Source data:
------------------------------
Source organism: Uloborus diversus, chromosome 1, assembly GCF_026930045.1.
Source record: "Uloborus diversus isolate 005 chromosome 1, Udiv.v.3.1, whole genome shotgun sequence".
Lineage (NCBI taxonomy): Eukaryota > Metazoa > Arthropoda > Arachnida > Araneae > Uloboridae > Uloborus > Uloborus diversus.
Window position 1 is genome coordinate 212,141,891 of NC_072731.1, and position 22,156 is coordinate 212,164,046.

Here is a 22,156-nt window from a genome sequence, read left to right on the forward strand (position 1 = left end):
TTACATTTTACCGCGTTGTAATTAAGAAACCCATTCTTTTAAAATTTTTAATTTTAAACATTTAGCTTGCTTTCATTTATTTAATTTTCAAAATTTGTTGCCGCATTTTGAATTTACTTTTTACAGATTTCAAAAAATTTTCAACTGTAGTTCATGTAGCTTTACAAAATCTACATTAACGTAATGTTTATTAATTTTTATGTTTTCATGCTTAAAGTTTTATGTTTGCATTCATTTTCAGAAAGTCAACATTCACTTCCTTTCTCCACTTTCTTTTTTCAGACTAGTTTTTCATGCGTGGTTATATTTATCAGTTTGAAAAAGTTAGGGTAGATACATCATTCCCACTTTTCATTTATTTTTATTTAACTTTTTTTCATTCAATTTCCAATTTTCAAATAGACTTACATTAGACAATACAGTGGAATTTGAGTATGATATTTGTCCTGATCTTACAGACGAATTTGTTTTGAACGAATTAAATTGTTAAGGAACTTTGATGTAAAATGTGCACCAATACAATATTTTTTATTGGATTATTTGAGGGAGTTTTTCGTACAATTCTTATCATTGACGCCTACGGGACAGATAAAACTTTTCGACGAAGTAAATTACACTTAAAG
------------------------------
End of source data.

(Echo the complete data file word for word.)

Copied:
Source organism: Uloborus diversus, chromosome 1, assembly GCF_026930045.1.
Source record: "Uloborus diversus isolate 005 chromosome 1, Udiv.v.3.1, whole genome shotgun sequence".
Lineage (NCBI taxonomy): Eukaryota > Metazoa > Arthropoda > Arachnida > Araneae > Uloboridae > Uloborus > Uloborus diversus.
Window position 1 is genome coordinate 212,141,891 of NC_072731.1, and position 22,156 is coordinate 212,164,046.

Here is a 22,156-nt window from a genome sequence, read left to right on the forward strand (position 1 = left end):
TTACATTTTACCGCGTTGTAATTAAGAAACCCATTCTTTTAAAATTTTTAATTTTAAACATTTAGCTTGCTTTCATTTATTTAATTTTCAAAATTTGTTGCCGCATTTTGAATTTACTTTTTACAGATTTCAAAAAATTTTCAACTGTAGTTCATGTAGCTTTACAAAATCTACATTAACGTAATGTTTATTAATTTTTATGTTTTCATGCTTAAAGTTTTATGTTTGCATTCATTTTCAGAAAGTCAACATTCACTTCCTTTCTCCACTTTCTTTTTTCAGACTAGTTTTTCATGCGTGGTTATATTTATCAGTTTGAAAAAGTTAGGGTAGATACATCATTCCCACTTTTCATTTATTTTTATTTAACTTTTTTTCATTCAATTTCCAATTTTCAAATAGACTTACATTAGACAATACAGTGGAATTTGAGTATGATATTTGTCCTGATCTTACAGACGAATTTGTTTTGAACGAATTAAATTGTTAAGGAACTTTGATGTAAAATGTGCACCAATACAATATTTTTTATTGGATTATTTGAGGGAGTTTTTCGTACAATTCTTATCATTGACGCCTACGGGACAGATAAAACTTTTCGACGAAGTAAATTACACTTAAAG